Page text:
Preparing a comprehensive visual document on the world’s largest city-proper in three days? Daunting, no doubt. But it’s nothing compared to the task of making peace with the shadows of your darkest days.
It took me exactly two days of searching independently to find an apartment in Shanghai – and it took exactly 11 minutes to travel from my front door to my desk: 30 seconds to reach the elevator; 30-60 seconds to descend 23 floors to ground level; two minutes from the building exit to the metro loading area; 30-60 seconds for the train to arrive; three minutes to span the four stations between Hengshan Road and People’s Square; three minutes to walk out of the metro station and through the Raffles City Mall to the Jinling Haixin Building; and 60 seconds to reach my office on the third floor, regardless of whether I took the stairs or elevator.
This was at once the most constant and the most variable portion of my day, the freest and the most metered at the same time. It was during my commute – and specifically, during the three minutes I spent hermetically sealed inside the metro train – that my mind was free to wander around all the places I’d rather be than Shanghai.
My apartment, in spite of its location just 11 minutes from my desk, on the 23rd floor of a dusty rose-colored tower in Shanghai’s charming French Concession, was a prison cell in the sky. It was newly-renovated, yes, but my idiot landlord Ben (his name, when said in the falling tone of Mandarin Chinese, literally translated to “extremely stupid”) had neglected to insulate the outer walls properly, which meant that when it was freezing cold outside, it was freezing cold inside my apartment, except under the wall heater or in the shower, during the 15 minutes my hot water lasted.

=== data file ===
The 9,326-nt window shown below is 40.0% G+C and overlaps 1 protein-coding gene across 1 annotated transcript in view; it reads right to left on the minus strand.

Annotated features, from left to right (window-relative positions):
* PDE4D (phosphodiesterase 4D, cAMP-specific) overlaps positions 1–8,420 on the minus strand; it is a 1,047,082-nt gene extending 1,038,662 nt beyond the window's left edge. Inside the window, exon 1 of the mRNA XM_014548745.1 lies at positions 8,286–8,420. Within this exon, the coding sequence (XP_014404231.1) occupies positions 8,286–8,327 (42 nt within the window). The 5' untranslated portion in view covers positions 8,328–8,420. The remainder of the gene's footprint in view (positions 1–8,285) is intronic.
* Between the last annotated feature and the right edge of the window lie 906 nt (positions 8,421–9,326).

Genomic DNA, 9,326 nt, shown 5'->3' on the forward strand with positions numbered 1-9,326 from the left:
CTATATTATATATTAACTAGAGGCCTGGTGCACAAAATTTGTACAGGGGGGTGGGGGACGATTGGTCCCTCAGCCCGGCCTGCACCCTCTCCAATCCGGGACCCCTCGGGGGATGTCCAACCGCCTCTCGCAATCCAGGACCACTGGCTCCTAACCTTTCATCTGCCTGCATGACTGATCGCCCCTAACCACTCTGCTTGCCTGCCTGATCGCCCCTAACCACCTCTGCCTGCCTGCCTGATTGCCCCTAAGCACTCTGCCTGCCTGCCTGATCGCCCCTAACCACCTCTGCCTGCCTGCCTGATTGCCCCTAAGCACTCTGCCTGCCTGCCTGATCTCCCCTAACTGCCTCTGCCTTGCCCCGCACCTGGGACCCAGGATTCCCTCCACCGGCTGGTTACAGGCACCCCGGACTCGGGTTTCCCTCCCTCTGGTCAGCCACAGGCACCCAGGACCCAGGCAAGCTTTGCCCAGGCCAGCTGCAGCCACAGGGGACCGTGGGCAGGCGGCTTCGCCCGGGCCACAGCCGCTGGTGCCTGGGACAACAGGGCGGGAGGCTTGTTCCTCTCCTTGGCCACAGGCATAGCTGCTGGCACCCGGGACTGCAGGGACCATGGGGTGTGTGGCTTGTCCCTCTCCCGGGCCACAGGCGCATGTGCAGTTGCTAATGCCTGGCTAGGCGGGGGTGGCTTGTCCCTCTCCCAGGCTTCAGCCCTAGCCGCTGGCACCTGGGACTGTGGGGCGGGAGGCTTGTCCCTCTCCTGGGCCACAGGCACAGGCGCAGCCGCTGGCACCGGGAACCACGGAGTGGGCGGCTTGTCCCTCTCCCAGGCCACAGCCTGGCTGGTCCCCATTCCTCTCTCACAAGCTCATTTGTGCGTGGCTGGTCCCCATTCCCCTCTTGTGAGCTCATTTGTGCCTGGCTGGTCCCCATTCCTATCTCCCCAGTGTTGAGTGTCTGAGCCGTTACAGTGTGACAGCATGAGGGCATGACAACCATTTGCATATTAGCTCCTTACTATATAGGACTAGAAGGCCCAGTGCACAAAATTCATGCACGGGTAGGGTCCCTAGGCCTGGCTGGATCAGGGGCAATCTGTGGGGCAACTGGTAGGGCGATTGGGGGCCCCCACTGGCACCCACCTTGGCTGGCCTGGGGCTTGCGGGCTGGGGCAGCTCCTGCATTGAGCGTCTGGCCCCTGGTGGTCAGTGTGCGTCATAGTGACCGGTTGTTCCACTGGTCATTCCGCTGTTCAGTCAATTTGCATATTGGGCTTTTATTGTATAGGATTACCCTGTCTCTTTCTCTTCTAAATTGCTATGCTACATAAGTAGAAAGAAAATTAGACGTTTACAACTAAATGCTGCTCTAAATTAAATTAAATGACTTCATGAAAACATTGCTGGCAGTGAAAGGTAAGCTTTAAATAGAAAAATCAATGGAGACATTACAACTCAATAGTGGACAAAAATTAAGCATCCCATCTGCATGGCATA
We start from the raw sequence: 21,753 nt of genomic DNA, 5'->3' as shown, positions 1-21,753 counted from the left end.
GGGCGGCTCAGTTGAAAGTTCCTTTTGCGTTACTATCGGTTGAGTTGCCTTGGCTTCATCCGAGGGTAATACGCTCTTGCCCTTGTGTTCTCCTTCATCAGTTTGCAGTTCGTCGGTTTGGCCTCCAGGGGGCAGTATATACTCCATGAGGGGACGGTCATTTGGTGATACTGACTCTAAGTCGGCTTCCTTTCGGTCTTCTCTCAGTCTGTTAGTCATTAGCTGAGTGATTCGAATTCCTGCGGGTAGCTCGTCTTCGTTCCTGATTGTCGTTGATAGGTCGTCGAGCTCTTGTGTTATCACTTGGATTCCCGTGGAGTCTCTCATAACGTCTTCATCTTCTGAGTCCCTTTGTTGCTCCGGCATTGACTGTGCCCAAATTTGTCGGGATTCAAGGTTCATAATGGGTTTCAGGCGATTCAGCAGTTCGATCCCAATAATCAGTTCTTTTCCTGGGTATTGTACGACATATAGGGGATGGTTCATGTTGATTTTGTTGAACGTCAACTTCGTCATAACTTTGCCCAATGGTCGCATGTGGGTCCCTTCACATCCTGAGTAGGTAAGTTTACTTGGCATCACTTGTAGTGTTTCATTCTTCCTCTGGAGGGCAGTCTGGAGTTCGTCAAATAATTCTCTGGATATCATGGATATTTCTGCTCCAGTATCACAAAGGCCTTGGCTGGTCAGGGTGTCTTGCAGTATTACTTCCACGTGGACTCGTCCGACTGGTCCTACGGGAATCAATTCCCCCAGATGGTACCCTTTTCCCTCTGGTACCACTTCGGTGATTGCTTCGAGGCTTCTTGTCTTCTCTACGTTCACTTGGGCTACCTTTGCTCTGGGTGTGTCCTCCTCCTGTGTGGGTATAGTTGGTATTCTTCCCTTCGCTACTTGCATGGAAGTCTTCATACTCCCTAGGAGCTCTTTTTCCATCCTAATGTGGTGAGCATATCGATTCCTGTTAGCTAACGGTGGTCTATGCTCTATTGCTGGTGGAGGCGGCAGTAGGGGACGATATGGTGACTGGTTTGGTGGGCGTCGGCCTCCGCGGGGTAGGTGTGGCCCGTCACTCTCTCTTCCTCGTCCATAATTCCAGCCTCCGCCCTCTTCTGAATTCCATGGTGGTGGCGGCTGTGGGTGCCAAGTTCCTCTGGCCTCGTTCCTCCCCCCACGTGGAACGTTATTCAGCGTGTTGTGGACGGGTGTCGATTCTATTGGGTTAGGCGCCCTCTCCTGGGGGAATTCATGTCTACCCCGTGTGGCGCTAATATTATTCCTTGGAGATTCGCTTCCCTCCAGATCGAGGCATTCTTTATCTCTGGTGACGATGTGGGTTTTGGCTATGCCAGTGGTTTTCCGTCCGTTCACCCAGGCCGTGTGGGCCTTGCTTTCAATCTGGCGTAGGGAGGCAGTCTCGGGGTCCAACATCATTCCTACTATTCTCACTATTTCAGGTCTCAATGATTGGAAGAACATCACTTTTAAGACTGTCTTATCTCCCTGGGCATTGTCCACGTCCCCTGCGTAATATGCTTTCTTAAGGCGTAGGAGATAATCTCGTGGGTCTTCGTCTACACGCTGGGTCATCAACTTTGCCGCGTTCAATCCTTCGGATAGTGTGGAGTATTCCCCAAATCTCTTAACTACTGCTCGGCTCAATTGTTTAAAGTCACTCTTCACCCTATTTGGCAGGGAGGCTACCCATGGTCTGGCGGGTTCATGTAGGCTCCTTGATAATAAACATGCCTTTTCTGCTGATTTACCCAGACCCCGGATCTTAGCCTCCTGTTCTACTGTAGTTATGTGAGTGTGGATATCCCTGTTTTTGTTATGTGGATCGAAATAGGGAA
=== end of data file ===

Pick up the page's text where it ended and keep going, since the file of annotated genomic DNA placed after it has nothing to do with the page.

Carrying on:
It didn’t used to be so cold in Shanghai, he explained when I confronted him about it after the first cold snap of the year. It’s global warming.
I had it all planned out, when I was in the metro on the way to work this is. At the time I imagined I would stay in Shanghai a year, at which point my contract would expire and I would hop the first flight to Ho Chi Minh City. After a couple months backpacking through Southeast Asia, I would hit up Australia and New Zealand, before flying over the South Pacific to South America, then making my way northward back to Texas. Or at least that was the thought most days, since there simply wasn’t enough time during a three-minute subway ride to fantasize about a trip the entire way around the world.
My daydreams so inspired me that I arrived to the office totally consumed by them, which was inconvenient – if there was one thing my South African boss hated, it was musings of a life beyond teaching English in Shanghai.
“Your enrollment numbers are high,” the surly son-of-a-bitch conceded during my six-month review in May. “And the students do love you. But it’s pretty clear you aren’t here for the same reasons all of us are – I suggest you change that, or change your employer.”
He was ultimately right: My entire raison d’être in Shanghai, once the naive fantasies I had before I got there were shattered this is, was to find the means to leave. The only thing I came to care about was taking it to the next level – and the only time I truly cared was during the middle three minutes of my 11-minute journey between two places I absolutely did not care to be.
Little had changed about Shanghai’s 16th-century Yuyuan Garden during the four years that had passed between my first and second visits, but it felt like five centuries had passed in my own life.
Back in 2010, I had resigned from my teaching post just seven months into a one-year contract, and was about to embark on a three-week trip around the country with my best friend Dora and her cousin Rick. Their arrival had somehow allowed me to see Shanghai with new eyes. Shanghai, and my life there.
“It sounds crazy, you know, being that one of my two journalism gigs is unpaid,” I remember telling Dora, as we made our way toward the entrance of the garden, “but I just have this feeling that soon, all the forces swirling around me will converge and suddenly, the route I need to take will illuminate, like the exit path on a doomed aircraft.”